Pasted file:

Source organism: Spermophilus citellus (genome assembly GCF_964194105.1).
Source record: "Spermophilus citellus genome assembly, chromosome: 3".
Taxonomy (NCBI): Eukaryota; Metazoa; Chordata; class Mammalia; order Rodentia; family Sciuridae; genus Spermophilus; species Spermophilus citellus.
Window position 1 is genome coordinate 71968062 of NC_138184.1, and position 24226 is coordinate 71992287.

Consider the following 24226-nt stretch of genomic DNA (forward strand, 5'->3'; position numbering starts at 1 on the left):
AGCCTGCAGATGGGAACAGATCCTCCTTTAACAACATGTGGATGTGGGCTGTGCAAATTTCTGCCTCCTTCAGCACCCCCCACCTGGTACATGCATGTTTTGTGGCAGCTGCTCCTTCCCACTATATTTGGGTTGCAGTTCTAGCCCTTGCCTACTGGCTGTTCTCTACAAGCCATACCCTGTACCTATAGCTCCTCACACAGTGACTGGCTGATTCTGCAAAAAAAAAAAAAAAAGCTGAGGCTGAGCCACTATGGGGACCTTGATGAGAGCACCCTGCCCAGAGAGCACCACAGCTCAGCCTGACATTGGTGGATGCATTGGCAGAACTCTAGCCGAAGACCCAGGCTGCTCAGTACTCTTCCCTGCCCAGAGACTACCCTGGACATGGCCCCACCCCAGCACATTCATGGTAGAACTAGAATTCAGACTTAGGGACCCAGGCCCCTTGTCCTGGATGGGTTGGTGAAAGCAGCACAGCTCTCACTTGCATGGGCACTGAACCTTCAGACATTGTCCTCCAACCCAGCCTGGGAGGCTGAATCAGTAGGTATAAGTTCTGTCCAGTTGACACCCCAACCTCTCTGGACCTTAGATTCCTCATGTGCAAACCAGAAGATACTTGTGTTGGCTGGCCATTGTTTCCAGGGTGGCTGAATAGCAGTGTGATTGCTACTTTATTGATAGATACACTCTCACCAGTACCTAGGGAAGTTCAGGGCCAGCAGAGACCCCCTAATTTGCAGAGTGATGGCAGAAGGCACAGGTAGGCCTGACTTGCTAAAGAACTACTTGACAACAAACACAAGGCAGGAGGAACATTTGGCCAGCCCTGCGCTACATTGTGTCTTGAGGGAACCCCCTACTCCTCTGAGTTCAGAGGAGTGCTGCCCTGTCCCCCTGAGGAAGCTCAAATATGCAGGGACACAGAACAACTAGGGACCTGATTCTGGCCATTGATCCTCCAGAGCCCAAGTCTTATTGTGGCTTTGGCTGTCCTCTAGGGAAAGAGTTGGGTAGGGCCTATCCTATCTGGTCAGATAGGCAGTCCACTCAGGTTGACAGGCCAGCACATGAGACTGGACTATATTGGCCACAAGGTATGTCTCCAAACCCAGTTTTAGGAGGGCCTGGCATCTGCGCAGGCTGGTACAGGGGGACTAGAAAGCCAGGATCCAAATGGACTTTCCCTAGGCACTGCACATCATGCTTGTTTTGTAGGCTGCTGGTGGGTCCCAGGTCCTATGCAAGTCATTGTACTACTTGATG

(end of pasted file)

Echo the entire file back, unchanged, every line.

Source organism: Spermophilus citellus (genome assembly GCF_964194105.1).
Source record: "Spermophilus citellus genome assembly, chromosome: 3".
Taxonomy (NCBI): Eukaryota; Metazoa; Chordata; class Mammalia; order Rodentia; family Sciuridae; genus Spermophilus; species Spermophilus citellus.
Window position 1 is genome coordinate 71968062 of NC_138184.1, and position 24226 is coordinate 71992287.

Consider the following 24226-nt stretch of genomic DNA (forward strand, 5'->3'; position numbering starts at 1 on the left):
AGCCTGCAGATGGGAACAGATCCTCCTTTAACAACATGTGGATGTGGGCTGTGCAAATTTCTGCCTCCTTCAGCACCCCCCACCTGGTACATGCATGTTTTGTGGCAGCTGCTCCTTCCCACTATATTTGGGTTGCAGTTCTAGCCCTTGCCTACTGGCTGTTCTCTACAAGCCATACCCTGTACCTATAGCTCCTCACACAGTGACTGGCTGATTCTGCAAAAAAAAAAAAAAAAGCTGAGGCTGAGCCACTATGGGGACCTTGATGAGAGCACCCTGCCCAGAGAGCACCACAGCTCAGCCTGACATTGGTGGATGCATTGGCAGAACTCTAGCCGAAGACCCAGGCTGCTCAGTACTCTTCCCTGCCCAGAGACTACCCTGGACATGGCCCCACCCCAGCACATTCATGGTAGAACTAGAATTCAGACTTAGGGACCCAGGCCCCTTGTCCTGGATGGGTTGGTGAAAGCAGCACAGCTCTCACTTGCATGGGCACTGAACCTTCAGACATTGTCCTCCAACCCAGCCTGGGAGGCTGAATCAGTAGGTATAAGTTCTGTCCAGTTGACACCCCAACCTCTCTGGACCTTAGATTCCTCATGTGCAAACCAGAAGATACTTGTGTTGGCTGGCCATTGTTTCCAGGGTGGCTGAATAGCAGTGTGATTGCTACTTTATTGATAGATACACTCTCACCAGTACCTAGGGAAGTTCAGGGCCAGCAGAGACCCCCTAATTTGCAGAGTGATGGCAGAAGGCACAGGTAGGCCTGACTTGCTAAAGAACTACTTGACAACAAACACAAGGCAGGAGGAACATTTGGCCAGCCCTGCGCTACATTGTGTCTTGAGGGAACCCCCTACTCCTCTGAGTTCAGAGGAGTGCTGCCCTGTCCCCCTGAGGAAGCTCAAATATGCAGGGACACAGAACAACTAGGGACCTGATTCTGGCCATTGATCCTCCAGAGCCCAAGTCTTATTGTGGCTTTGGCTGTCCTCTAGGGAAAGAGTTGGGTAGGGCCTATCCTATCTGGTCAGATAGGCAGTCCACTCAGGTTGACAGGCCAGCACATGAGACTGGACTATATTGGCCACAAGGTATGTCTCCAAACCCAGTTTTAGGAGGGCCTGGCATCTGCGCAGGCTGGTACAGGGGGACTAGAAAGCCAGGATCCAAATGGACTTTCCCTAGGCACTGCACATCATGCTTGTTTTGTAGGCTGCTGGTGGGTCCCAGGTCCTATGCAAGTCATTGTACTACTTGATG